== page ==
$\neg ((P\land Q)\lor \neg (P\land T)\lor (Q\land T)) \equiv P \land \lnot Q \land T$

Using only De Morgans Laws and the Distribution Laws. I managed to get the left hand side to reduce to the form:

$(\lnot Q \lor \lnot P) \land (\lnot Q \lor \lnot T) \land P \land T$

I'm sure I'm missing an obvious step. Can someone point me in the right direction?

  • 1
    $\begingroup$ Just so you know, I fixed a typo in your answer where you had $\sim P$ when it should have been $\sim Q$. $\endgroup$ – Noble Mushtak May 12 '16 at 19:18
  • $\begingroup$ Oh, sorry. Thanks for fixing it. $\endgroup$ – James Paterson May 12 '16 at 19:20


  1. Distribute out the $\sim Q$ from the two disjunctions that have it.
  2. Use an absorption law to finish the proof.
  • $\begingroup$ Distributing gets me $(\lnot Q \lor (\lnot P \land \lnot T))\land P \land T$. It's clear to see that this can simplify down to the target by eye, but I'm not sure if I can use rules that they haven't shown me. $\endgroup$ – James Paterson May 12 '16 at 19:23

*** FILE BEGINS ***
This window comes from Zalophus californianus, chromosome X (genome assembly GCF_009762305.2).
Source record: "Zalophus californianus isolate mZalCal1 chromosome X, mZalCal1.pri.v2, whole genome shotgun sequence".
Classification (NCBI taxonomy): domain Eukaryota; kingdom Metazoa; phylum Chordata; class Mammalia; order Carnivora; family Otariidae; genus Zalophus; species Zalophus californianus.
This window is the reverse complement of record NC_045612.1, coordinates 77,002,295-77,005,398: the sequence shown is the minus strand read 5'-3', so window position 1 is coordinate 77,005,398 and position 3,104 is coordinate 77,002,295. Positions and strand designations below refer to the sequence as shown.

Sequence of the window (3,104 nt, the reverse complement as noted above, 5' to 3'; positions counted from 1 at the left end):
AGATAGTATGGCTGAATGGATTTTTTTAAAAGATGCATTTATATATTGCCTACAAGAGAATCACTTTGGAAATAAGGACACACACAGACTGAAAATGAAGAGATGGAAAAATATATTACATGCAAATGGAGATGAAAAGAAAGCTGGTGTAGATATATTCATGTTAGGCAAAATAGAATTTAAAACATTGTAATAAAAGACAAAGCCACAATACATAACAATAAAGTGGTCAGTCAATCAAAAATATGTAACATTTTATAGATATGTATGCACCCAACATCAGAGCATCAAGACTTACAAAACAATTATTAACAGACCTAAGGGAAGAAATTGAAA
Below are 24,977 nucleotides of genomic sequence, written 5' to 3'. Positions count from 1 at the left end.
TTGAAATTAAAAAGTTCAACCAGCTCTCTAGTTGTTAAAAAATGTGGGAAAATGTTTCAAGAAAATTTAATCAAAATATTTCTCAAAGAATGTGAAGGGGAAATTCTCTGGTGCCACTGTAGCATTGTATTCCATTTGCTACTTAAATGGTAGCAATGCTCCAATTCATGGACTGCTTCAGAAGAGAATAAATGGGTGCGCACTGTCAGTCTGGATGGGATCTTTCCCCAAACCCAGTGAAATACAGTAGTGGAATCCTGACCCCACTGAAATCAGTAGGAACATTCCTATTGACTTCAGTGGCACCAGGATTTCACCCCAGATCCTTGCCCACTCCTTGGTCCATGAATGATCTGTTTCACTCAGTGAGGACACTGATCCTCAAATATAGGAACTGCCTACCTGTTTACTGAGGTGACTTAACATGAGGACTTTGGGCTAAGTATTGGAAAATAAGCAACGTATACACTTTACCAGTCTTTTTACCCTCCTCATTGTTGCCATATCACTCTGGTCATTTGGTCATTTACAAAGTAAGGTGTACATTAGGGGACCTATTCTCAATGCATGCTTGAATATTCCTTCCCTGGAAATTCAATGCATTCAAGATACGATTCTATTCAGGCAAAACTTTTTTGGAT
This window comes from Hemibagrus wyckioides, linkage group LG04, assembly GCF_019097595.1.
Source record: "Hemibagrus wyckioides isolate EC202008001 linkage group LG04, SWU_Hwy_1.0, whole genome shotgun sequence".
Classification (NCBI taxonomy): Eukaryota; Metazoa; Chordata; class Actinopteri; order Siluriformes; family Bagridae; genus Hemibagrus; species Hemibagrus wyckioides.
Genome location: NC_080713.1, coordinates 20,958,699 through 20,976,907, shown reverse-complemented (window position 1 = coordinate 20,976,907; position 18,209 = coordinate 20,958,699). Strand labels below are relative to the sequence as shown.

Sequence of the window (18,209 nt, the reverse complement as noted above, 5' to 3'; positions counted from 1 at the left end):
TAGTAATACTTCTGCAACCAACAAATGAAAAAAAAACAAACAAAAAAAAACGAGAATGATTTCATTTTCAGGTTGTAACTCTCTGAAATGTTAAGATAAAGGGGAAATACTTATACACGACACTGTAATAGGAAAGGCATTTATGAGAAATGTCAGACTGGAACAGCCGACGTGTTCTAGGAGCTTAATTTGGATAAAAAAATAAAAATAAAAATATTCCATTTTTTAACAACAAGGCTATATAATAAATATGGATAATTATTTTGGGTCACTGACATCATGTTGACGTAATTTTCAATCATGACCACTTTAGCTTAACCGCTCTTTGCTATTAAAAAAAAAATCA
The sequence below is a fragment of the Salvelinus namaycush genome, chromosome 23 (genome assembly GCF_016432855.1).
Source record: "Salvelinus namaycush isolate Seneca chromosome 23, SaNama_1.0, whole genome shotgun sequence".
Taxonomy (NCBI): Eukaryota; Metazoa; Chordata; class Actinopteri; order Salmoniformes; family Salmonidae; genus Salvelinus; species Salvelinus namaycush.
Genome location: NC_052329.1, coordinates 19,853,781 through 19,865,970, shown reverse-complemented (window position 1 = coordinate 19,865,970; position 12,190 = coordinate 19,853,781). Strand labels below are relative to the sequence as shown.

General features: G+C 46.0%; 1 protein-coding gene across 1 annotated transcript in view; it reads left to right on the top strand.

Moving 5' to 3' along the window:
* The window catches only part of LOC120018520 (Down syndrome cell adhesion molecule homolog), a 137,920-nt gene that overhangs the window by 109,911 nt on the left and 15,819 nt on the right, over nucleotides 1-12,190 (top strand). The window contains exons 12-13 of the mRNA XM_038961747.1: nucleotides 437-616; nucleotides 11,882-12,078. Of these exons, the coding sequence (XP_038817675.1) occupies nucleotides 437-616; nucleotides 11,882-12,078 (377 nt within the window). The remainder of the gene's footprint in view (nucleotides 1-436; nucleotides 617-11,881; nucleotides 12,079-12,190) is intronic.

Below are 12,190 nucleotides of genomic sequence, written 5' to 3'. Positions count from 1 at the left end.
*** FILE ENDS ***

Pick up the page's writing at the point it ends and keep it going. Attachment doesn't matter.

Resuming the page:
• 2
    $\begingroup$ If you can't use an absorption law, then just prove the absorption law. As you said, we have: $$(\sim Q \vee (\sim P \wedge \sim T)) \wedge (P \wedge T)$$ Distribute $P \wedge T$ over the disjunction: $$(\sim Q \wedge P \wedge T) \vee (\sim P \wedge \sim T \wedge P \wedge T)$$ The latter expression in this disjunction is clearly false by the Law of Contradiction, so we can remove it from the disjunction by the Law of Identity, leaving us with: $$\sim Q \wedge P \wedge T$$ $\endgroup$ – Noble Mushtak May 12 '16 at 20:02

Try to use the fact conjunction distributes over disjunction, i.e.: $$(A \vee B) \wedge C = (A \wedge C) \vee (B \wedge C).$$ So try and distribute $(\neg Q \vee \neg T) \wedge P \wedge T$ over $\neg Q \vee \neg P$. Then one of the two propositions in the resulting disjunction is never true, so you can eliminate it. Then you use the distributive law once more and you obtain the result by eliminating once more.

  • $\begingroup$ Distributing gives me $(\lnot Q \lor (\lnot P \land \lnot T))\land P \land T$. Should I just argue that $(\lnot P \land \lnot T)$ cannot be true as well as $P \land T$, or is there a more mathematical way of doing it? $\endgroup$ – James Paterson May 12 '16 at 19:32
  • $\begingroup$ Distributing gives me $$(\neg P \wedge P \wedge T \wedge (\neg Q \vee \neg T)) \vee (\neg Q \wedge P \wedge T \wedge (\neg Q \vee \neg T)).$$ I used the distribution law with $A = \neg Q$, $B = \neg P$ and $C=P \wedge T \wedge (\neg Q \vee \neg T)$ (sorry for some switching of symbols where commutativity allowes me to). $\endgroup$ – M. Van May 12 '16 at 19:41

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